AIBU to be tired of paying for other people's parties

(97 Posts)
WorkingBling Tue 03-Nov-15 11:24:42

I don't mind forking out for dinner or a few drinks at a birthday celebration. Not everyone can afford a huge party laid on for all their friends. But, I am so tired of having to fork out a lot of money for things I'd never normally do to spend time with people I'd never normally spend time with. Simply because it's a "big" birthday.

I'm currently being asked to spend over £50 on something I'd never do usually. It's for a friend's birthday. I like her a lot, but she's a "couple" friend if you know what I mean - her DH and mine are old friends and we do couple stuff together rather than her and I meeting up one on one. But for her birthday she's just having women.

AIBU to say politely that no, I won't be attending? I don't understand why she doesn't choose something cheaper if she's going to make everyone pay. Or at least pay a piece of it for her guests. And believe me, her and her DH can afford it...

TheSpottedZebra Tue 03-Nov-15 11:27:29

Just have a prior engagement and politely decline?

CocktailQueen Tue 03-Nov-15 11:29:41

Just politely decline. It does sound odd bonkers

WorkingBling Tue 03-Nov-15 11:30:08

Yes, I would never say I'm not attending because I don't want to pay. I just wish that people would either do things that most of us would happily do anyway so don't mind paying for, or cut back on the expensive exciting events just because they like them and then expect the rest of us to pick up the cost.

Enjolrass Tue 03-Nov-15 11:34:53

Tbh I don't get adults who have big birthdays. Especially when it's every year (as someone I know does).

Yanbu. I rarely go out with dh just us. Because we can't afford it because someone's birthday is coming up.

I have said no to a few leading up to Christmas. I can afford it but don't want to cut down other plans. Which is what I would have to do.

JennyOnAPlate Tue 03-Nov-15 11:35:29

I completely agree with you and I would decline.

AwakeCantSleep Tue 03-Nov-15 11:37:24

YANBU. It's very similar to the other thread about an expensive birthday meal, except in this case you know about the cost beforehand.

I'd decline, but I'd be either open about the reason (stupid activity, high cost) or I'd give a very generic reply like "I'm sorry but I can't make it, hope you have a great time" or something (I hate lying).

IMO, people like that need to be told they are out of order.

flyhigh Tue 03-Nov-15 11:41:39

We got invited to an engagement party the other week and were asked to supply a plate of food!!

KoalaDownUnder Tue 03-Nov-15 11:42:07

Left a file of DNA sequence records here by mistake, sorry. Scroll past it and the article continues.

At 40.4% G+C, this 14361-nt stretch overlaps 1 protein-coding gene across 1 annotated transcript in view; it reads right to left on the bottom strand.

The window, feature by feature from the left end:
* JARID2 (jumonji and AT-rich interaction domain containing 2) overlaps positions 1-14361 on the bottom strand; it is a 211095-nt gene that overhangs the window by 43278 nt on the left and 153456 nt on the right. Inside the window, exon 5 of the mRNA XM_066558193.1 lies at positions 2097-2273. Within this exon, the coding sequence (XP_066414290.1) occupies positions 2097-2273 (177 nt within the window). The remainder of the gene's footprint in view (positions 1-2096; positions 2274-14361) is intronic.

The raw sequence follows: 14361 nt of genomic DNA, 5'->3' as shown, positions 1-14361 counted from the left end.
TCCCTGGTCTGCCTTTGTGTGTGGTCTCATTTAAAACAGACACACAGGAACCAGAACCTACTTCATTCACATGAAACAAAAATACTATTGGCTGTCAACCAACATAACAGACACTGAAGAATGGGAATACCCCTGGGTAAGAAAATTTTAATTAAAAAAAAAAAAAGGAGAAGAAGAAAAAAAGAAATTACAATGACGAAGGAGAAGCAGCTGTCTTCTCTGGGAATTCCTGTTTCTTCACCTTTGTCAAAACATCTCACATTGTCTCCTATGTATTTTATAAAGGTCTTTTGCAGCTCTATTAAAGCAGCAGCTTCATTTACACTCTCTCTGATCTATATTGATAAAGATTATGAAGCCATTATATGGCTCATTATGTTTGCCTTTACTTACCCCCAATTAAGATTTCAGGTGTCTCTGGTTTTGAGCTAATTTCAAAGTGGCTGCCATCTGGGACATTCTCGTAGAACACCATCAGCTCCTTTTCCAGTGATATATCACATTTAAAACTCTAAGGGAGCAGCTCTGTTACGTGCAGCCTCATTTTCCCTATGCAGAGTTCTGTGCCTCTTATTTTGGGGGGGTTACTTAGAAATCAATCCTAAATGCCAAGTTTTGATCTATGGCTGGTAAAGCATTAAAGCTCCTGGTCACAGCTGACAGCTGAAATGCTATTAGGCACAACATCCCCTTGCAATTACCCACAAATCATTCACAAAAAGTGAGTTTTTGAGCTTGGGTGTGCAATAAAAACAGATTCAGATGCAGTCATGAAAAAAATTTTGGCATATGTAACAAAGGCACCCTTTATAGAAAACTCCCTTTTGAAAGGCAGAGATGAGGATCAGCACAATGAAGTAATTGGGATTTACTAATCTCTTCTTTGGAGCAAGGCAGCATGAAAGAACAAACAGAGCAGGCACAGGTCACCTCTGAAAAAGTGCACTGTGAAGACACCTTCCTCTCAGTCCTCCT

YANBU.

If people can't afford to pay for their guests to do something expensive, they should plan something more simple.

MovingOnUpMovingOnOut Tue 03-Nov-15 11:50:54

There's absolutely no obligation for you to go. It's an invitation not a summons as the saying goes.

Therefore yabu. She and everyone else can plan what they like and you can opt in or out as you see fit.

The only exception to this is where the plan is unclear at the time of booking. Cash bars at weddings, being expected to stump up for the birthday girl with no prior discussion etc. etc.

MovingOnUpMovingOnOut Tue 03-Nov-15 11:51:18

Accepting not booking.

MovingOnUpMovingOnOut Tue 03-Nov-15 11:52:24

We got invited to an engagement party the other week and were asked to supply a plate of food!!

And? That's something I would happily do for a friend. And if they weren't a friend I wouldn't be going.

TheDoor1 Tue 03-Nov-15 11:55:56

YANBU. A not very close work friend of mine invited me to her hen weekend and costs just spiralled ... we had to pay for a champagne tasting day ... then fork out for a meal with wine ... and then pay to stay over in a hotel or get a train home from London on our own after 11pm. I nearly cried when I added up the expense (for not a very good time, to be truthful). I did get the offer of a free lift home in the morning from one of the girls I didn't know, but then I had to stay and have breakfast 'out' to wait for her to take me home.
And of course we still had to buy Wedding presents, pay for taxis, babysitters etc. on the day.
Lesson learned the hard way for me -- I'd make up a kind excuse not to go, and perhaps offer to meet up for a couple of drinks at some point.
I do wish now I'd joined the party just for meal and left earlier. Is this an option for you?

Floggingmolly Tue 03-Nov-15 11:57:52